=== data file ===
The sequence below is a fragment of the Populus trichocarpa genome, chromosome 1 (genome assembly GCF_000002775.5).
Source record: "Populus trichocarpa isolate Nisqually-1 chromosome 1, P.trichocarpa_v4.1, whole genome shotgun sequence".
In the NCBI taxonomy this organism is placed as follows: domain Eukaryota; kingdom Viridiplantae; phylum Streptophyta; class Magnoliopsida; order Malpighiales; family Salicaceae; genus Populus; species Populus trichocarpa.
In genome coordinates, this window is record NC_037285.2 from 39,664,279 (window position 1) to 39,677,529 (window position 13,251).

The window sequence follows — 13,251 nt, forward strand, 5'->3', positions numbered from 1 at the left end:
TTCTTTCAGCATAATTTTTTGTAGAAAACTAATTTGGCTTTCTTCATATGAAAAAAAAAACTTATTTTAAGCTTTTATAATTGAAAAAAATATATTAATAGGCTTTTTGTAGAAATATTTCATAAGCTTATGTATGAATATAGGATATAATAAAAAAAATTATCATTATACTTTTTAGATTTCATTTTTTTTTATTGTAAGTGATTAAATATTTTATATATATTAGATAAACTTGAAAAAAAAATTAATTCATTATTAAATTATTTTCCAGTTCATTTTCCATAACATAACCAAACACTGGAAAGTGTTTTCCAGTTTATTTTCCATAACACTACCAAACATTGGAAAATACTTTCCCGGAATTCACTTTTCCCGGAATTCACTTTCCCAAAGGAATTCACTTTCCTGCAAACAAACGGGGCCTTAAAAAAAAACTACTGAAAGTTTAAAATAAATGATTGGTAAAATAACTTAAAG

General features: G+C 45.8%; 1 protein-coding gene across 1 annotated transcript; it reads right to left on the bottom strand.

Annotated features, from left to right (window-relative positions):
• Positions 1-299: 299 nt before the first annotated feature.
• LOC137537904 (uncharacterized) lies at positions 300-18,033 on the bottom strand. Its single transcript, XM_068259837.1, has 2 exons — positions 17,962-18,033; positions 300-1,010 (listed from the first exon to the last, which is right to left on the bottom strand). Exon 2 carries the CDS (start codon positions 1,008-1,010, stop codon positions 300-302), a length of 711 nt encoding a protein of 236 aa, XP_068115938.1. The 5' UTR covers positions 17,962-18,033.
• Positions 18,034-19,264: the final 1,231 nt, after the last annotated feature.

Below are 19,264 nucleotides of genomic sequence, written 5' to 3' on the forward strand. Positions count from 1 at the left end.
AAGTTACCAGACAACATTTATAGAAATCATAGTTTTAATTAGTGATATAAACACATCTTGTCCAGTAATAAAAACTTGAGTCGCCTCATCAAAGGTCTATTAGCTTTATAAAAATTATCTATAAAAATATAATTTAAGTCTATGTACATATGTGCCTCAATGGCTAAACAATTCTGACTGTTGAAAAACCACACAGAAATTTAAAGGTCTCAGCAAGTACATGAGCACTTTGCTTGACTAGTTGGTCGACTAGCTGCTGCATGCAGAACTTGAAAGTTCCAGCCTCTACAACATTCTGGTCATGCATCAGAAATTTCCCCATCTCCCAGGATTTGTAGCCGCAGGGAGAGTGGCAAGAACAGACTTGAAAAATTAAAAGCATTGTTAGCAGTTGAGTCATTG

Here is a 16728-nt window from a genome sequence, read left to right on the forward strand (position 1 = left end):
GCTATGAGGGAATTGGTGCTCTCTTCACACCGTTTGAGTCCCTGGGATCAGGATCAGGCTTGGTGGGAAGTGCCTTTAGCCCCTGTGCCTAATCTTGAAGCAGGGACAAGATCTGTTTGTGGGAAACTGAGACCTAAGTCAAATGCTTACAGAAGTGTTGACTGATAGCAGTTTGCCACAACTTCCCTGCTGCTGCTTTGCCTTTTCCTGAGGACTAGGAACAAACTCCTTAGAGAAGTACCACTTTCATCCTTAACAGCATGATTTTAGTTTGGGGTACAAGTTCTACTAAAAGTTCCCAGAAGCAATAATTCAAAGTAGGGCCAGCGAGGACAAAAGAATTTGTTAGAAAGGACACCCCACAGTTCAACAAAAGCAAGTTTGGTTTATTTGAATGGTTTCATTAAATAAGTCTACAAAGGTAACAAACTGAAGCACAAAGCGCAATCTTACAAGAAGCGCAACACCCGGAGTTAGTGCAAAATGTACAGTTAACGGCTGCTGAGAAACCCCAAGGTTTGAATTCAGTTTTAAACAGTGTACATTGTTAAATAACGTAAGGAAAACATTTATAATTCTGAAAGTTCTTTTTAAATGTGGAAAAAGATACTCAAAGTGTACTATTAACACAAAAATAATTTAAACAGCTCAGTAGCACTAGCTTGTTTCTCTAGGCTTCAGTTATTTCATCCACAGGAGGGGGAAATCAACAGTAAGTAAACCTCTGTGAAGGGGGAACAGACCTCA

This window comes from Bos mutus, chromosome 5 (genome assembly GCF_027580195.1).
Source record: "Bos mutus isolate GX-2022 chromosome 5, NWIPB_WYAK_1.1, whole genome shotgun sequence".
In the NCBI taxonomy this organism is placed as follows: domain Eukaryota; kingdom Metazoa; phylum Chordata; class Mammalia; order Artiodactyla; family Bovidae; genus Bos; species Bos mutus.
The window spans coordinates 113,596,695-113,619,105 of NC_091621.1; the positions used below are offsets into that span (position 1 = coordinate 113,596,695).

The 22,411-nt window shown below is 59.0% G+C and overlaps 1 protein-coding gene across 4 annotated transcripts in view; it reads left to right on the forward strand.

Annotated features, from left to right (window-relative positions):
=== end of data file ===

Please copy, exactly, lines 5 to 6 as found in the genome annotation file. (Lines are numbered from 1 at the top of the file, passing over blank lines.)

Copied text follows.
The window sequence follows — 13,251 nt, forward strand, 5'->3', positions numbered from 1 at the left end:
TTCTTTCAGCATAATTTTTTGTAGAAAACTAATTTGGCTTTCTTCATATGAAAAAAAAAACTTATTTTAAGCTTTTATAATTGAAAAAAATATATTAATAGGCTTTTTGTAGAAATATTTCATAAGCTTATGTATGAATATAGGATATAATAAAAAAAATTATCATTATACTTTTTAGATTTCATTTTTTTTTATTGTAAGTGATTAAATATTTTATATATATTAGATAAACTTGAAAAAAAAATTAATTCATTATTAAATTATTTTCCAGTTCATTTTCCATAACATAACCAAACACTGGAAAGTGTTTTCCAGTTTATTTTCCATAACACTACCAAACATTGGAAAATACTTTCCCGGAATTCACTTTTCCCGGAATTCACTTTCCCAAAGGAATTCACTTTCCTGCAAACAAACGGGGCCTTAAAAAAAAACTACTGAAAGTTTAAAATAAATGATTGGTAAAATAACTTAAAG